Longing For Him Who Loves You – Repent Into the Embrace of God

Advent is the season of longing. It is when we give ourselves to the exploration of authentic yearning, desire, and longing. Not self-serving but self-giving and life-creating. We come to realize that desire, longing, and yearning are at the heart of who God is in Himself, how He is in relationship with us, and how we are to be in relationship with one another. That is saying a lot. Indeed, we have definitions of yearning, desire, and longing that could never allow for them to be statements about God’s inner life of communion. So, we need to realize these words are about fulfillment and not about progress. They are about something alive that is growing not about the assembling of a machine. They are personal/relational terms not mechanistic/propositional terms.

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Rejoice in the Spirit of Longing
[21] In that same hour he rejoiced in the Holy Spirit and said, “I thank thee, Father, Lord of heaven and earth, that thou hast hidden these things from the wise and understanding and revealed them to babes; yea, Father, for such was thy gracious will.
[22] All things have been delivered to me by my Father; and no one knows who the Son is except the Father, or who the Father is except the Son and any one to whom the Son chooses to reveal him.”
[23] Then turning to the disciples he said privately, “Blessed are the eyes which see what you see!
[24] For I tell you that many prophets and kings desired to see what you see, and did not see it, and to hear what you hear, and did not hear it.” (Luke 10.21-24)

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The Pining of the Soul
“ Lord, my soul pines for your salvation” (Ps 118[119],81), that is to say in its expectation. Happy the weakness that expresses desire for a good that has not been gained but yet is passionately sought after. So who do these words refer to if not, from the origins of humankind to the world’s end, to the “chosen race, the royal priesthood, the people set apart” (1Pt 2,9), to every person who lived, lives or will live in desire for Christ, each in their own time?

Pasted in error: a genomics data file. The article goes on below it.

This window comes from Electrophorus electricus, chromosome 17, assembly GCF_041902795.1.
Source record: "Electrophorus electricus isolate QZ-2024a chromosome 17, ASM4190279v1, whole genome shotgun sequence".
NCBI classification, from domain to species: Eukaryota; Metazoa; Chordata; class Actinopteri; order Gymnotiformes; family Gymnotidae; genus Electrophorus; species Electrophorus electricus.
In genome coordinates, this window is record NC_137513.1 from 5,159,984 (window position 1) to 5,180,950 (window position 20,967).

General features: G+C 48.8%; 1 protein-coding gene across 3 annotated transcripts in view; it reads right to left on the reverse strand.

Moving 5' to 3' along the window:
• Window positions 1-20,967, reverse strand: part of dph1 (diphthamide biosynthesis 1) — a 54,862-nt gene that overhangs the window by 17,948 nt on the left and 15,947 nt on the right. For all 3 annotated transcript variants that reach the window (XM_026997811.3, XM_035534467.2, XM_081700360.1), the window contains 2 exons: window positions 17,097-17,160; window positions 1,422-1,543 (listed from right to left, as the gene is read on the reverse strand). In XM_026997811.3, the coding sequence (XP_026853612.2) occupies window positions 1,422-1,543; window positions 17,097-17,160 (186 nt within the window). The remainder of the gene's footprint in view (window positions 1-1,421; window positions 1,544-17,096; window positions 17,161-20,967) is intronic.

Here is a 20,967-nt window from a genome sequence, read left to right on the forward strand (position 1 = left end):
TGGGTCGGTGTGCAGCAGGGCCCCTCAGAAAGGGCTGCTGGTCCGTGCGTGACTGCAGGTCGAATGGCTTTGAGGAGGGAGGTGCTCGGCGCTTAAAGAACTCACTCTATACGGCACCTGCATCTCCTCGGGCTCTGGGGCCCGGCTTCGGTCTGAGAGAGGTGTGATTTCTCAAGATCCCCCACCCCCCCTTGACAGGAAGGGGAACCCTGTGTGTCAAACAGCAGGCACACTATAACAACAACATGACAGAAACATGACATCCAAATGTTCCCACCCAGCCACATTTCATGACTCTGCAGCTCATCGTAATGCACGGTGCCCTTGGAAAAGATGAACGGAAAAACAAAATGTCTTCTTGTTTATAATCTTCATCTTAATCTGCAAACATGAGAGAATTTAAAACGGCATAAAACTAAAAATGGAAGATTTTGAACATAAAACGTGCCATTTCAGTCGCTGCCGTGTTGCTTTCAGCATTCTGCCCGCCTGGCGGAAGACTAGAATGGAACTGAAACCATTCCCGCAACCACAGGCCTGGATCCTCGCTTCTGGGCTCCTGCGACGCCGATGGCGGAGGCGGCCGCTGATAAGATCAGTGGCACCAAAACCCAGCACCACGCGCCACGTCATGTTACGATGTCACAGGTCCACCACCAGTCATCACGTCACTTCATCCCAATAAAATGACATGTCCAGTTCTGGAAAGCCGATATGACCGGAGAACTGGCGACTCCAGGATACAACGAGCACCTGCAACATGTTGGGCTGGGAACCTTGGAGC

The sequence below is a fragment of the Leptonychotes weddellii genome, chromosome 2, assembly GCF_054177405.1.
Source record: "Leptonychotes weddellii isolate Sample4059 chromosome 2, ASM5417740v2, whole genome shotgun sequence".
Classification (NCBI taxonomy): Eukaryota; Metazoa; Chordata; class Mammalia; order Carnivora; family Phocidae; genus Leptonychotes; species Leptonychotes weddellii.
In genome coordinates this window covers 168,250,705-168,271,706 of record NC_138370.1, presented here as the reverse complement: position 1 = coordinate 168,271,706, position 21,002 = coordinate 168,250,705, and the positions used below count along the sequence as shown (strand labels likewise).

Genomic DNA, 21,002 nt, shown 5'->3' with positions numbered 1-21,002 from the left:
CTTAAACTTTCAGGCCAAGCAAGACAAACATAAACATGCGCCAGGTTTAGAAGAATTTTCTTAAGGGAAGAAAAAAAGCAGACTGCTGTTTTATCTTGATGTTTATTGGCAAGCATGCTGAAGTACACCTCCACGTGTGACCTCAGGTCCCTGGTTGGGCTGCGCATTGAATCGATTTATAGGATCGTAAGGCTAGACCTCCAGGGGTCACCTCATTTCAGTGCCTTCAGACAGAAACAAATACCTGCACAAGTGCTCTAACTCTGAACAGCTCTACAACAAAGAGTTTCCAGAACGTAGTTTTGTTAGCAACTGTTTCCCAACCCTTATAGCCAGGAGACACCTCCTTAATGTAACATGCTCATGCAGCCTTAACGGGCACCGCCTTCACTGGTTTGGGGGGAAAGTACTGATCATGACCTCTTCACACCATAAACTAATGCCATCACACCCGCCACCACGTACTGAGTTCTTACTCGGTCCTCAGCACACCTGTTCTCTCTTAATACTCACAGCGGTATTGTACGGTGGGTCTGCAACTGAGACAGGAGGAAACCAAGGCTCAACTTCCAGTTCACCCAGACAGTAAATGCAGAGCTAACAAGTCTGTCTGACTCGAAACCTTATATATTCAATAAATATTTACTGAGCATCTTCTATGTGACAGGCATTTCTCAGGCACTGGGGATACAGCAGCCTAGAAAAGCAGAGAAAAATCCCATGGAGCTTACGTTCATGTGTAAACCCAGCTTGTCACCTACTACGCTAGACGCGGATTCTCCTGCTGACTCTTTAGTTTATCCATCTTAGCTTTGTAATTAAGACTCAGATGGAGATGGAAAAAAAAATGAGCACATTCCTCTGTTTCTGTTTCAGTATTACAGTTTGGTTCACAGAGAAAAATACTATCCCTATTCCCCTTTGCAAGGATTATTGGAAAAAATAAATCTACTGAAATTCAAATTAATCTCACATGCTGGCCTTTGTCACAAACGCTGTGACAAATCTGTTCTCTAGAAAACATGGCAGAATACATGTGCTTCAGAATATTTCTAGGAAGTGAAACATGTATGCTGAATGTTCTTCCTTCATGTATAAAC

The witness to this expectation is the holy old man Simeon, who exclaimed as he took the child into his arms : “Now, Master, you may let your servant go in peace, according to your word, for my eyes have seen your salvation” (Lk 2,29-30). For he had received God’s promise that he would not taste death until he had seen Christ, the Lord. This old man’s desire – as we believe – was that of all the saints during the time that went before. This is why our Lord said to his disciples: “Many prophets and kings desired to see what you see and did not see it, to hear what you hear and never heard it.”

Therefore all these people must also be counted amongst those who sing : “My soul wastes away on account of your salvation”. Never, in those days, was this desire of the saints set to rest, and from now on it will never be set at rest in Christ’s body, his Church, until the end of the world, until there comes “the Desire of all nations” promised by the prophet (Hag 2,8 Vg)… The desire we are talking about comes from loving “Christ’s appearing” like the apostle Paul. It is of this that he said: “When Christ your life appears, then you too will appear with him in glory” (Col 3,4). The Church in times of old, before the Virgin’s childbearing, included saints who desired Christ’s coming in the flesh. Today it includes other saints who desire Christ’s manifestation in his glory. From the beginning of the world to the end of time this desire of the Church will have no respite.
– Saint Augustine (354-430), Discourses on the Psalms, Ps 118, no.20

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Repent Into the Embrace of God
The Lord greatly loves the repenting sinner and mercifully presses him to His bosom: “Where were you, My child? I was waiting a long time for you.” The Lord calles all to Himself with the voice of the Gospel, and his voice is heard in all the world: “Come to me, my sheep. I created you, and I love you. My love for you brought Me to earth, and I suffered all things for the sake of your salvation, and I want you all to know my love, and to say, like the apostles on Tabor: Lord, it is good for us to be with You.”
–  St. Silouan the Athonite

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